Here’s how we set it up our first ads:
Campaign Objective: Website Conversions
Bidding: CPC – starting bids 50-100% over the highest recommended bid
And here are the results:
At $4.10 per conversion to start, we were far off our goal of $2 leads, but we knew we were onto something…
And with 59 conversions under our belt, we immediately switched over to optimized bidding in a brand new ad set, which looked like this:
Campaign Objective: Website Conversions
Bidding: Optimized bidding (manual bidding at 100-150% over our ideal conversion value)
And here are the results:
At a $2.10 cost per lead, we were FINALLY right where we needed to be!
When the test was all done, the results were pretty convincing that our new Optimized bidding combination (“Leads OCPMA” below) was the real winner over the CPC combination (“Leads CPC” below):

  • Optimized bidding ads: $1.89 cost per lead
  • CPC bidding ads: $3.72 cost per lead

Resulting in a 49% reduction in cost per lead and achieving our goal of a sub $2 cost per lead.

Optimized Bidding Case Study Conclusions

So based on everything we learned, we concluded the following:

  • When doing optimized bidding, Facebook will help you reach your conversion goal. But if you have very specific goals – it seems that you may need to spoon-feed them a little more instruction by manually setting up your own conversion goal amount.
  • By bidding 100-150% ABOVE your conversion goal – in our case bidding $5 per conversion, with an ultimate goal of $2 per conversion – this seems to give Facebook enough bidding leeway to achieve your goal.
  • For everything to work really well, you must have a high converting landing page – ideally, one that perfectly matches your interest targeting.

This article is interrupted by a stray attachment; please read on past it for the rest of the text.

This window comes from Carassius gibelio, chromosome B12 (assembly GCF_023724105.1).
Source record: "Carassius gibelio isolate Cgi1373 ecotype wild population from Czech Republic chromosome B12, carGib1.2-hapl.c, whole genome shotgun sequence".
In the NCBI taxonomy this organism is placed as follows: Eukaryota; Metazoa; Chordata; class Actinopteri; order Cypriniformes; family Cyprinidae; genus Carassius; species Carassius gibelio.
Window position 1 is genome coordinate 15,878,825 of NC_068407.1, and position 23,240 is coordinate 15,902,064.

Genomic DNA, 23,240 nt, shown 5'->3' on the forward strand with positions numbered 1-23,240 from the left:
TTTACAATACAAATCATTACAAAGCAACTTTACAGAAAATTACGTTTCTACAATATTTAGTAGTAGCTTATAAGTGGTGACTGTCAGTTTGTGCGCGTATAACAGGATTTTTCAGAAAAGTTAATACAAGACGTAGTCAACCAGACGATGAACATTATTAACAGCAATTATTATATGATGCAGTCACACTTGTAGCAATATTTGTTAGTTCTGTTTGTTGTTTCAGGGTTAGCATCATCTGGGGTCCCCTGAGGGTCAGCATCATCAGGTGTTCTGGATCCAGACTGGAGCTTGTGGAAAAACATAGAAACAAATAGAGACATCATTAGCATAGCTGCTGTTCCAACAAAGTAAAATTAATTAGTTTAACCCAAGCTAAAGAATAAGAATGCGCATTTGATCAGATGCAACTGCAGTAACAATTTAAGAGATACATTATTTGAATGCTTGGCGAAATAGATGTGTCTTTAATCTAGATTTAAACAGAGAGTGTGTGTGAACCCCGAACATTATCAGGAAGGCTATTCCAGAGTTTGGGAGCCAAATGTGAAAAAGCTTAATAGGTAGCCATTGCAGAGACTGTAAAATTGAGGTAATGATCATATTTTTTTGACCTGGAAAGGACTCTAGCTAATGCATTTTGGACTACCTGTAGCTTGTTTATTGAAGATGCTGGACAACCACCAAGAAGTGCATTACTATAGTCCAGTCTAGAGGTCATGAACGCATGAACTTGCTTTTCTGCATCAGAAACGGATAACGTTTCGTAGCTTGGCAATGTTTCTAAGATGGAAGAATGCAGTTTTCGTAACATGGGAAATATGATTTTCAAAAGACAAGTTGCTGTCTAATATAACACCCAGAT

With Google pay per click advertising, an advertiser is forced to do create landing pages that perfectly match keywords. If you don’t have a good ad copy to landing page match, Google will penalize you with extremely high cost per click and very low conversions.
Is Facebook now indirectly doing the same thing? Or is this just direct response marketing best practice?
It seems that with Facebook, you may not be forced to create a unique landing page for your ad…but if you really want to harness the power of Facebook ads, you’ll want to consider creating unique landing pages for your most responsive audiences.
However, the extra work you put into your ad, your bidding and your landing page, the more likely you will be rewarded with really low costs per conversion.
And then, you can control that cost per conversion even further by using optimized bidding.
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Ralph Burns

Ralph Burns

Ralph Burns is the CEO of Tier 11, a digital advertising agency that specializes in helping businesses scale through Facebook advertising. Ralph's agency manages a portfolio of Facebook advertising customer accounts in over 30 industries with an annual spend in excess of $40 million.